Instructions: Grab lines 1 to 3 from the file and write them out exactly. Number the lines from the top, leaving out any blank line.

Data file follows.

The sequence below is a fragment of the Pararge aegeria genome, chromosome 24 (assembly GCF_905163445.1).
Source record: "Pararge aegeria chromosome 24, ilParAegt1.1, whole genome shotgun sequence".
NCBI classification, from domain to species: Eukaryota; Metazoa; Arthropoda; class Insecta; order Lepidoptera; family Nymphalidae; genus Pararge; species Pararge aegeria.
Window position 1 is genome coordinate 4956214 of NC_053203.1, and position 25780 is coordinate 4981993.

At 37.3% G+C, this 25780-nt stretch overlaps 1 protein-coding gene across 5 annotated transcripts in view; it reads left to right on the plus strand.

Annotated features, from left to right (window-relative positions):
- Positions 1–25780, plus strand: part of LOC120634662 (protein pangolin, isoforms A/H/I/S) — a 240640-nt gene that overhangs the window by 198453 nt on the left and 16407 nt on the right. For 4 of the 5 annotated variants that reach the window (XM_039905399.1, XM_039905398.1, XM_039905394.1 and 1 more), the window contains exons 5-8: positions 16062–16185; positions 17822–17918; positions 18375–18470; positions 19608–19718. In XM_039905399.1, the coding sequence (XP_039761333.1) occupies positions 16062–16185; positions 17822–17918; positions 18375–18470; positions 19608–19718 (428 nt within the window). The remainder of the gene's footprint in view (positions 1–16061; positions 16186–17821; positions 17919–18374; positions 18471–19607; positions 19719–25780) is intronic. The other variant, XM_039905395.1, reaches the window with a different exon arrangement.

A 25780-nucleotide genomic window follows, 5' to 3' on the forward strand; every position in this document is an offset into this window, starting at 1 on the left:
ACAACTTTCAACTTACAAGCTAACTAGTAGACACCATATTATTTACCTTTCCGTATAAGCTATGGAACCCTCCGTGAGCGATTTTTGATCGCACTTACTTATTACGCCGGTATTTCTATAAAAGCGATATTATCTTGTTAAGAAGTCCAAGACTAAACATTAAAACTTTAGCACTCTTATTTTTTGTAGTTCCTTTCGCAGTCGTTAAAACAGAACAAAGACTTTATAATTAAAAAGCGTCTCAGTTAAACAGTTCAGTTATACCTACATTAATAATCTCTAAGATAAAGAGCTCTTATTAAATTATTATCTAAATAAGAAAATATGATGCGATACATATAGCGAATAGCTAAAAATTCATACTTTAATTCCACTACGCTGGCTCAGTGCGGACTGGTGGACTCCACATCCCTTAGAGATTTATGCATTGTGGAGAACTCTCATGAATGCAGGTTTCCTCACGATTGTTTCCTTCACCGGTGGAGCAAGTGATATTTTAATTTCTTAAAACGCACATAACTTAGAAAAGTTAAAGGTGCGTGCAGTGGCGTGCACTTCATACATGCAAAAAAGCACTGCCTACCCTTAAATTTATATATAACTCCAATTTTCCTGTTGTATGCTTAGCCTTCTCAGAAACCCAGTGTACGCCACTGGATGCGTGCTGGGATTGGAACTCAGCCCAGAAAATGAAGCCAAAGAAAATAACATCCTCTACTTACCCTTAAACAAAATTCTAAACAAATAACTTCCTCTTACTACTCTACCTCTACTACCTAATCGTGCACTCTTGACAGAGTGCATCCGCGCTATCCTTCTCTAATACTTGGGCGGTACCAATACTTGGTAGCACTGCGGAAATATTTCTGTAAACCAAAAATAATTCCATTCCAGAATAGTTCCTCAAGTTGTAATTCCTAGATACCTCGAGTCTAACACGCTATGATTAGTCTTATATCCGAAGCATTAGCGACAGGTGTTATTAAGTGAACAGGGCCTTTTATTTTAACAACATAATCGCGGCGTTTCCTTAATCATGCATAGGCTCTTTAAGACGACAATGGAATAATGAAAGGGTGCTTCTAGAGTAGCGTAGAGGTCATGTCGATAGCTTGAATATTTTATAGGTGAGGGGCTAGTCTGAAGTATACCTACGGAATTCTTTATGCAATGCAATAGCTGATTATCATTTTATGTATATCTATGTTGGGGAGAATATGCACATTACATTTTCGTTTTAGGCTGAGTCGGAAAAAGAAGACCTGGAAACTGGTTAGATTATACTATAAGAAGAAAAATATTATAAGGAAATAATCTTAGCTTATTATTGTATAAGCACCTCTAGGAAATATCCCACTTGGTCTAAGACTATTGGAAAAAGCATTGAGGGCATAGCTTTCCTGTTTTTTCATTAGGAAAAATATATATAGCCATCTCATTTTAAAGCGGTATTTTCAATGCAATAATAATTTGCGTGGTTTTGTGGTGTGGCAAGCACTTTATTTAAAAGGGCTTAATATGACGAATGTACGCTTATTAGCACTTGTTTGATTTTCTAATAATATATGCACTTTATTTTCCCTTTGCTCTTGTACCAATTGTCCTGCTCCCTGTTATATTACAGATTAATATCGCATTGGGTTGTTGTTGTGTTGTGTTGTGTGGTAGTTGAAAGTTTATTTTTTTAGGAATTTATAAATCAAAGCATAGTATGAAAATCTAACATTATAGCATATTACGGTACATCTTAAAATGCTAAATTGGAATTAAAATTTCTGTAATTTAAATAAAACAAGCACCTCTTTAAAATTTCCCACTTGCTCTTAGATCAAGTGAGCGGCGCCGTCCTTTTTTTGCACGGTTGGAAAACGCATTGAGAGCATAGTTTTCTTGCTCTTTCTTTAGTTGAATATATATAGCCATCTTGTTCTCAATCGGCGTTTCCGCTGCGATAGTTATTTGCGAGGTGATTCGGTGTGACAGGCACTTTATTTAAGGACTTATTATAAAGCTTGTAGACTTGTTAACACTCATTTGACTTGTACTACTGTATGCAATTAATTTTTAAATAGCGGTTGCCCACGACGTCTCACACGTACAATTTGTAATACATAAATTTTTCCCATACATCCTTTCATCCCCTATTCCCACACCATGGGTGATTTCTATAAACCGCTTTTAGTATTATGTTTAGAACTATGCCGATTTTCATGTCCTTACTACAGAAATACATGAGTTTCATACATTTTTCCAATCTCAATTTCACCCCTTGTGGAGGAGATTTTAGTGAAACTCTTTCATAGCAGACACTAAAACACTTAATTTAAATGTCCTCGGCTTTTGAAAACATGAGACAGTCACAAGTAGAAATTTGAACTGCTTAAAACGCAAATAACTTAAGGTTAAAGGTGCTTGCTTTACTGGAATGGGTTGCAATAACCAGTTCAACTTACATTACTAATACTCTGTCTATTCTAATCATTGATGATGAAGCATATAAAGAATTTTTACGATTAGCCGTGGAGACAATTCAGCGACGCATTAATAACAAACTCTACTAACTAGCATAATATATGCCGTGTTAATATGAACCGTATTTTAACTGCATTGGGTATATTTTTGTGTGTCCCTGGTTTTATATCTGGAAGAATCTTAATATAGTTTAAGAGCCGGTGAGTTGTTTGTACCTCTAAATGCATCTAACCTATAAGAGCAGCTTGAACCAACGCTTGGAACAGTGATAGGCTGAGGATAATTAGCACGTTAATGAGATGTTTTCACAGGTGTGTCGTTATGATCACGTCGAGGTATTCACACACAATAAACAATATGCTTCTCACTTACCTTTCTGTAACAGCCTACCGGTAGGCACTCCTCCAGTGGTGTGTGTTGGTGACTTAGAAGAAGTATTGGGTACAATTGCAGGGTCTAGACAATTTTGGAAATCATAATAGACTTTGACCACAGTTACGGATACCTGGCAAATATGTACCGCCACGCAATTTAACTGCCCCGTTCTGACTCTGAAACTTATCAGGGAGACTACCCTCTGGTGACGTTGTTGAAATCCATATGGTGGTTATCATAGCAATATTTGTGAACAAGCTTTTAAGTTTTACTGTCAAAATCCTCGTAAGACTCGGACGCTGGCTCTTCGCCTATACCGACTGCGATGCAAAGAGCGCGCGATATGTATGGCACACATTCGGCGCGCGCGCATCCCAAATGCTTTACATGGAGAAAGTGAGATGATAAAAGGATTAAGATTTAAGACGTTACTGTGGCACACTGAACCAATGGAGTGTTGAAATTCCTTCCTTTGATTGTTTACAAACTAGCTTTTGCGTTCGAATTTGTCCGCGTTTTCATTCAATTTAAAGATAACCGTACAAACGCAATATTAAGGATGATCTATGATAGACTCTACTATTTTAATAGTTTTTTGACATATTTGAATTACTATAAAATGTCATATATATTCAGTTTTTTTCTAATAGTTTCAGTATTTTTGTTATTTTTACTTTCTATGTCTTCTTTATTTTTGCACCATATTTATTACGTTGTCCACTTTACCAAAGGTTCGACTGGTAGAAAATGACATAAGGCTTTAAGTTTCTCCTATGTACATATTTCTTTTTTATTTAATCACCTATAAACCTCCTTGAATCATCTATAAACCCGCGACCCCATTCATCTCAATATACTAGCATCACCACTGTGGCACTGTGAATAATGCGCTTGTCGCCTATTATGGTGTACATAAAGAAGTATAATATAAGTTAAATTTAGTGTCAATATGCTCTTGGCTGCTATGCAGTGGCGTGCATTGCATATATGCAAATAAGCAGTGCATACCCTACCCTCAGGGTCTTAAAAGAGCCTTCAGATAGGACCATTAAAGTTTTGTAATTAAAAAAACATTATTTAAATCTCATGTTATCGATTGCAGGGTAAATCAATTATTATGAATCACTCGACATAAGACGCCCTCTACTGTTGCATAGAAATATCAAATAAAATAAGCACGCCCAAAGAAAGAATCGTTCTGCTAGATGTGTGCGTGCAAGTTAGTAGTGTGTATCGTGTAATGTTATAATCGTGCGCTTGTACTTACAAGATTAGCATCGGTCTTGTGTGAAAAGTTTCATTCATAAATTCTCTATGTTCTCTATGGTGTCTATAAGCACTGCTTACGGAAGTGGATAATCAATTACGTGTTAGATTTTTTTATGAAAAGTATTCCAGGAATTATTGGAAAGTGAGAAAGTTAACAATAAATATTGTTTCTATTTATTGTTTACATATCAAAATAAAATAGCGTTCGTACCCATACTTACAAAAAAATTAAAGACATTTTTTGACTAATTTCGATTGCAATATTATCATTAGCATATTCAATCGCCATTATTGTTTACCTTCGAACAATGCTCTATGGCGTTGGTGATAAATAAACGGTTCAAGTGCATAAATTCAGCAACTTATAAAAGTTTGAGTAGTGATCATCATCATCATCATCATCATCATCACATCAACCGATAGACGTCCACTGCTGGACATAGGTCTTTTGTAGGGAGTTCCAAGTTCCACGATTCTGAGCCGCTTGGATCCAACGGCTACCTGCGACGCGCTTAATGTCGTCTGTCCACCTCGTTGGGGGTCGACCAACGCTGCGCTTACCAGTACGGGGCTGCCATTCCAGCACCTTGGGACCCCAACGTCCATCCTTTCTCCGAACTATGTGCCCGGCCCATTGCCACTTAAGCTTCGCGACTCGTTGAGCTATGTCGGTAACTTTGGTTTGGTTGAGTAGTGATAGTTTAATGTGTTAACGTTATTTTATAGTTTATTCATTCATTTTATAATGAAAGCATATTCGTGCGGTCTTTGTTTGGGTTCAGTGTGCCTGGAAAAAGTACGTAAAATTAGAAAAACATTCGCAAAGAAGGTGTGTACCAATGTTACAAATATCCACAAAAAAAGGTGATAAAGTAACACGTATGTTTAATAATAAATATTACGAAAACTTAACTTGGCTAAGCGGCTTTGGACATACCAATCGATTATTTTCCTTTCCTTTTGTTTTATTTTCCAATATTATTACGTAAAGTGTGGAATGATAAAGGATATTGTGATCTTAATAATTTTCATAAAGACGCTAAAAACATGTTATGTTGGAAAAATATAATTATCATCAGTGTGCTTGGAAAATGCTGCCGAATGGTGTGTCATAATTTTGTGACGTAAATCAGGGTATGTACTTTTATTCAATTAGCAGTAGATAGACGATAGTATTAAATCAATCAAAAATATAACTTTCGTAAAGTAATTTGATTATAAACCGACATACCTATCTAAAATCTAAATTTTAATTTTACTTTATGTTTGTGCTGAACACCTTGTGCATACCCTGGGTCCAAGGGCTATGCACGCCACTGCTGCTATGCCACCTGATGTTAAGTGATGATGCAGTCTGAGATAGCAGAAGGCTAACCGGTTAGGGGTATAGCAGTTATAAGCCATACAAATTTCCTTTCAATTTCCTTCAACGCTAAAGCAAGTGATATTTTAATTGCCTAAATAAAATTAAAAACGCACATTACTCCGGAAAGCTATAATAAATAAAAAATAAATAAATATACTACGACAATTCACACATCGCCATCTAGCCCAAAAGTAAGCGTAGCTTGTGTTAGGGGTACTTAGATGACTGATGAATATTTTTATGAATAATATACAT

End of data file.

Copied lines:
The sequence below is a fragment of the Pararge aegeria genome, chromosome 24 (assembly GCF_905163445.1).
Source record: "Pararge aegeria chromosome 24, ilParAegt1.1, whole genome shotgun sequence".
NCBI classification, from domain to species: Eukaryota; Metazoa; Arthropoda; class Insecta; order Lepidoptera; family Nymphalidae; genus Pararge; species Pararge aegeria.